Take the 2-minute tour ×
Super User is a question and answer site for computer enthusiasts and power users. It's 100% free, no registration required.

I'm looking for a web-based or desktop app that I enter my IP, MAC Address, and whatever values I can access and it tells me exactly where I am.

I know about browser geolocation data, but how can I know my address with detail without a browser? I searched for related software and didn't found anything, sites like http://www.geoiptool.com/ only requesting my IP address aren't accurate.

share|improve this question

closed as off-topic by Moses, ncdownpat, Kevin Panko, random May 21 at 2:54

This question appears to be off-topic. The users who voted to close gave this specific reason:

  • "Questions seeking product, service, or learning material recommendations are off-topic because they become outdated quickly and attract opinion-based answers. Instead, describe your situation and the specific problem you're trying to solve. Share your research. Here are a few suggestions on how to properly ask this type of question." – Moses, ncdownpat, Kevin Panko, random
If this question can be reworded to fit the rules in the help center, please edit the question.

    
Can you be more specific of the type of tool you are looking for? Do you want it to be a web app? a desktop app? a mobile app? Here is some information about geolocation software: en.wikipedia.org/wiki/Geolocation_software (pay attention to the external links section at the bottom) –  MaQleod Sep 8 '11 at 4:29
    
I'm sorry about not being detailed. I want a web-based or desktop app. The geolocations that figures on that page, only requests for an IP address, and aren't accurate. –  Veehmot Sep 8 '11 at 4:34
    
Are you a fiend for drink and drugs so much that you often do not know where you are? –  paradroid Sep 8 '11 at 11:42
    
@Veehmot - It doesn't seem you understand how geolocation works. You cannot find your location based on your mac address, those values are not unique, so its not an accurate way to track your location. Your ip address also is not a accurate way to track your location. You can find the location of your isp, based on some information, this provides a city. In order to find your location as a user of the isp, you have to have some other form of data, i.e. public wifi network, in order to do so which requires a database of THOSE locations. –  Ramhound Sep 8 '11 at 11:57

2 Answers 2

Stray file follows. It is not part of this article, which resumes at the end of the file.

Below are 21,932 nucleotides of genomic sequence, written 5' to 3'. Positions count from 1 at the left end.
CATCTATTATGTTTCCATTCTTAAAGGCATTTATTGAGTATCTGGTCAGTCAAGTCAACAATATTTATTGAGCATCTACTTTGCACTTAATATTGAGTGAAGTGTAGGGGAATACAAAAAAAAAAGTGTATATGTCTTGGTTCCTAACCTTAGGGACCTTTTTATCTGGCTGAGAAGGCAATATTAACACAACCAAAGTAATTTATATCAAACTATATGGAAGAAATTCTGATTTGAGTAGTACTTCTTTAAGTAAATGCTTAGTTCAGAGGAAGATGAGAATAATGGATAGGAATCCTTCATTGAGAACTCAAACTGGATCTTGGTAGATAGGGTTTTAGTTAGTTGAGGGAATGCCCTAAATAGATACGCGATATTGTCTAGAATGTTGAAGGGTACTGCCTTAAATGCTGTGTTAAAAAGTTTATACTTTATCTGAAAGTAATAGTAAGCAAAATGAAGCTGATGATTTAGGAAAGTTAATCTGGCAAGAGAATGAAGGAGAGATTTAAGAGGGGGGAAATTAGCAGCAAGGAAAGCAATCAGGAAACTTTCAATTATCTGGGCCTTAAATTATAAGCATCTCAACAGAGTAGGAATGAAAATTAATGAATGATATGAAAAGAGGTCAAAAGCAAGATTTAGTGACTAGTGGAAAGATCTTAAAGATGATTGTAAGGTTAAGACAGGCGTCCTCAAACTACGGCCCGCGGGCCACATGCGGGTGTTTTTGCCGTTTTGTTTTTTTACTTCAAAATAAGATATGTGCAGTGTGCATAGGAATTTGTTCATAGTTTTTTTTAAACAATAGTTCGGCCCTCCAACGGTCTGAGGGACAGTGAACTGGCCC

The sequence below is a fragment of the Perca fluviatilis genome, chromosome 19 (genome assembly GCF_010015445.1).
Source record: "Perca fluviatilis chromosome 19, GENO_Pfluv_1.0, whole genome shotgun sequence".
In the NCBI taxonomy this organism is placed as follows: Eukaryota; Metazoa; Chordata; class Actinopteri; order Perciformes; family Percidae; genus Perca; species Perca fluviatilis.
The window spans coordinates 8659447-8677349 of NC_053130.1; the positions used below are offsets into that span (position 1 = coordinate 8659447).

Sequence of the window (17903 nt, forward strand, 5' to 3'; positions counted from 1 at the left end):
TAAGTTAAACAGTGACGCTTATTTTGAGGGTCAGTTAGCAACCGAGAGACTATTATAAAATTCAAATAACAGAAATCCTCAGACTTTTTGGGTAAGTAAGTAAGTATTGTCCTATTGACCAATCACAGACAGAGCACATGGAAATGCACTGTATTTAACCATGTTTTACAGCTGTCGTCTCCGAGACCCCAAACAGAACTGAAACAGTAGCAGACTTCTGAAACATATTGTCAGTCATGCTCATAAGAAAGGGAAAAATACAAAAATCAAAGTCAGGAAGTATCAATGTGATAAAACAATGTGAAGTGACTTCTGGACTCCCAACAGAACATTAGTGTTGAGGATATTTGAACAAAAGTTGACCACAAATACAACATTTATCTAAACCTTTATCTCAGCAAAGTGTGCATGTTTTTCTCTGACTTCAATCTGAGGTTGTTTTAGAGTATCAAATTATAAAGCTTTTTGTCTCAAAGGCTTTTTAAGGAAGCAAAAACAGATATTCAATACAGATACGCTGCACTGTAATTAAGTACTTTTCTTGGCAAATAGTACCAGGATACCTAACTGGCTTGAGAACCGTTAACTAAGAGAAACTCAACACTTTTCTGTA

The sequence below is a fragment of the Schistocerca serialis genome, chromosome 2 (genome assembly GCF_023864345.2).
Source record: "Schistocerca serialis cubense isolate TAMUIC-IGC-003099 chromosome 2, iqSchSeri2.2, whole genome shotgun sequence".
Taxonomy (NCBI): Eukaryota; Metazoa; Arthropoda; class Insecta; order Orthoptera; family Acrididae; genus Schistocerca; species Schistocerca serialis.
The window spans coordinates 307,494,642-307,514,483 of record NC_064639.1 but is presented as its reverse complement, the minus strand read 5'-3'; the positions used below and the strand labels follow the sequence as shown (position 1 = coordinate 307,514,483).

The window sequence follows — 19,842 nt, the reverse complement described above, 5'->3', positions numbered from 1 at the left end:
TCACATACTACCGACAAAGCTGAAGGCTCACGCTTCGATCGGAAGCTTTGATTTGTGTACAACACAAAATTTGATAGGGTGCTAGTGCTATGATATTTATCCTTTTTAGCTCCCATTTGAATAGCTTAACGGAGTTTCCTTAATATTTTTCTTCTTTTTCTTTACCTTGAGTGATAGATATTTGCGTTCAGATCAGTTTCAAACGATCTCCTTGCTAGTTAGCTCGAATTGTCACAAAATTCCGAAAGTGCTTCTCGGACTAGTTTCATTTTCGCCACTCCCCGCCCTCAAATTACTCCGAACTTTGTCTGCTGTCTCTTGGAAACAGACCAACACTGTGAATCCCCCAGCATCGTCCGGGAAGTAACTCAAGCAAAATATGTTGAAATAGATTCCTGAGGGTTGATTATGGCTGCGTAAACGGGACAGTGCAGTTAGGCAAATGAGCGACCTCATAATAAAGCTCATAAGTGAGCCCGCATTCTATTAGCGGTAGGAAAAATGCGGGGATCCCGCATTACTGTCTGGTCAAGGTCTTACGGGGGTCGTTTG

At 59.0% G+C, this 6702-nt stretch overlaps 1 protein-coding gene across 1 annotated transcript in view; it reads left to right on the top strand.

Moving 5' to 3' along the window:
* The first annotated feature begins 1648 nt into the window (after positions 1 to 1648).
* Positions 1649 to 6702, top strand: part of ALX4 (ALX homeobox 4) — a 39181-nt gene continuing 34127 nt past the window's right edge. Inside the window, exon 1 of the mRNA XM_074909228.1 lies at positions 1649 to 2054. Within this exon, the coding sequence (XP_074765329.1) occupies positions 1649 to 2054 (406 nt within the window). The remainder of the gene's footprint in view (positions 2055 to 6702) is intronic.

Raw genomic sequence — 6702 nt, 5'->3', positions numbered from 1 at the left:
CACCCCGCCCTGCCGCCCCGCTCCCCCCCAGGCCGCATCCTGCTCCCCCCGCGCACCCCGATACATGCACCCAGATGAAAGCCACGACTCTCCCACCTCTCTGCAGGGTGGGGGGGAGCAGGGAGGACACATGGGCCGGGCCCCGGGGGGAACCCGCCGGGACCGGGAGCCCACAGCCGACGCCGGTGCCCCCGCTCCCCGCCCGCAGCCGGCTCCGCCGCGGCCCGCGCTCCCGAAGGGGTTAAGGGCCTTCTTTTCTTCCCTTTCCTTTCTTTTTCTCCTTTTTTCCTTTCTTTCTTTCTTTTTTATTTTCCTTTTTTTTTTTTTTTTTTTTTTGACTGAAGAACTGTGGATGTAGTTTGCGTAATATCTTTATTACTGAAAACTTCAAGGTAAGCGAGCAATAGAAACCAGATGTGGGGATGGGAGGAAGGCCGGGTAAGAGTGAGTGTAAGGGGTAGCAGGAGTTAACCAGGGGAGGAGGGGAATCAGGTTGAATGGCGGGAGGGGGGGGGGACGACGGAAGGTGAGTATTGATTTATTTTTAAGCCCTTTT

Unless you are using a device that has access to anything more accurate (for location purposes) than the IP address (e.g. GPS, Wifi network or cellular network cell) and your software has access to that data, then by definition you are limited to the information that can be gathered from IP address and things such as locale settings. In general, without more information IP address can't give you anything better than ISP resolution, and locale settings can't give anyting better than country/time zone resolution.

share|improve this answer
    
Some ISPs group their internal network by their position. If you know exactly where you are located and then collect the different router IPs (traceroute) used by your connections you can create a mapping between IPs and their location. Especially for fast DSL connections the maximum wire limited to about 1 km which. This allows sometimes a relative accurate guess of your position. –  Robert Sep 8 '11 at 17:14

In HTML5 there is the Geo location API that allows to query from within a web-site the location of a user based on the location devices available on client side. In Smartphobes this means that it is possible to use the GPS receiver (if the user allows it) for detecting an exact position.

For desktop systems it depends on the web-browser which location system is used.

Try it yourself: http://html5demos.com/geo

share|improve this answer
    
Is there a software that can do exactly the same thing, but without using a browser? That page works great, I have nearby wifi access points, etc. –  Veehmot Sep 8 '11 at 16:18
    
If it works great for you this is coincidence. In my case it is for the one ISP good (~900m) ifor the other really far away (>15km). In the end it is again an IP based position detection. But it's a different one than the one you have tested and therefore you get other (better/worse) results. –  Robert Sep 8 '11 at 17:08

Not the answer you're looking for? Browse other questions tagged or ask your own question.